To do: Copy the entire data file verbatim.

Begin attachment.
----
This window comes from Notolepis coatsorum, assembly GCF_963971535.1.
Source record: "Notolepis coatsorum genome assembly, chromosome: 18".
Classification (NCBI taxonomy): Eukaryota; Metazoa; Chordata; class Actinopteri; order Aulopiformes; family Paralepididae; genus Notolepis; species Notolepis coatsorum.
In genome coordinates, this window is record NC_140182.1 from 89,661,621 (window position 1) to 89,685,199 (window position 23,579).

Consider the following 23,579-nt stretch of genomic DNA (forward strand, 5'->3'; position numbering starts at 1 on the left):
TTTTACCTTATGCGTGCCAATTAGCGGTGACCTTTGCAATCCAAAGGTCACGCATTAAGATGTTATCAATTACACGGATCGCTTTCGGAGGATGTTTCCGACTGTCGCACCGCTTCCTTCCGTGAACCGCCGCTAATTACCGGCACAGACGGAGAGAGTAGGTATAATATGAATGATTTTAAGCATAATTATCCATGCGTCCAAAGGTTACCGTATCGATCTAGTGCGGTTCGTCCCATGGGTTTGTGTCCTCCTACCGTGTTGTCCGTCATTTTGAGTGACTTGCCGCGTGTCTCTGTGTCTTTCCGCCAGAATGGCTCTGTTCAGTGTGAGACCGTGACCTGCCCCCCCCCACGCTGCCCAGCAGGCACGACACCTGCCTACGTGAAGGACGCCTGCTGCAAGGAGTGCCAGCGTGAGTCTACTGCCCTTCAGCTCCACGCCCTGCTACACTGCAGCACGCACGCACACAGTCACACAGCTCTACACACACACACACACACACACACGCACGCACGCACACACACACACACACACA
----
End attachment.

This window comes from Notolepis coatsorum, assembly GCF_963971535.1.
Source record: "Notolepis coatsorum genome assembly, chromosome: 18".
Classification (NCBI taxonomy): Eukaryota; Metazoa; Chordata; class Actinopteri; order Aulopiformes; family Paralepididae; genus Notolepis; species Notolepis coatsorum.
In genome coordinates, this window is record NC_140182.1 from 89,661,621 (window position 1) to 89,685,199 (window position 23,579).

Consider the following 23,579-nt stretch of genomic DNA (forward strand, 5'->3'; position numbering starts at 1 on the left):
TTTTACCTTATGCGTGCCAATTAGCGGTGACCTTTGCAATCCAAAGGTCACGCATTAAGATGTTATCAATTACACGGATCGCTTTCGGAGGATGTTTCCGACTGTCGCACCGCTTCCTTCCGTGAACCGCCGCTAATTACCGGCACAGACGGAGAGAGTAGGTATAATATGAATGATTTTAAGCATAATTATCCATGCGTCCAAAGGTTACCGTATCGATCTAGTGCGGTTCGTCCCATGGGTTTGTGTCCTCCTACCGTGTTGTCCGTCATTTTGAGTGACTTGCCGCGTGTCTCTGTGTCTTTCCGCCAGAATGGCTCTGTTCAGTGTGAGACCGTGACCTGCCCCCCCCCACGCTGCCCAGCAGGCACGACACCTGCCTACGTGAAGGACGCCTGCTGCAAGGAGTGCCAGCGTGAGTCTACTGCCCTTCAGCTCCACGCCCTGCTACACTGCAGCACGCACGCACACAGTCACACAGCTCTACACACACACACACACACACACACGCACGCACGCACACACACACACACACACA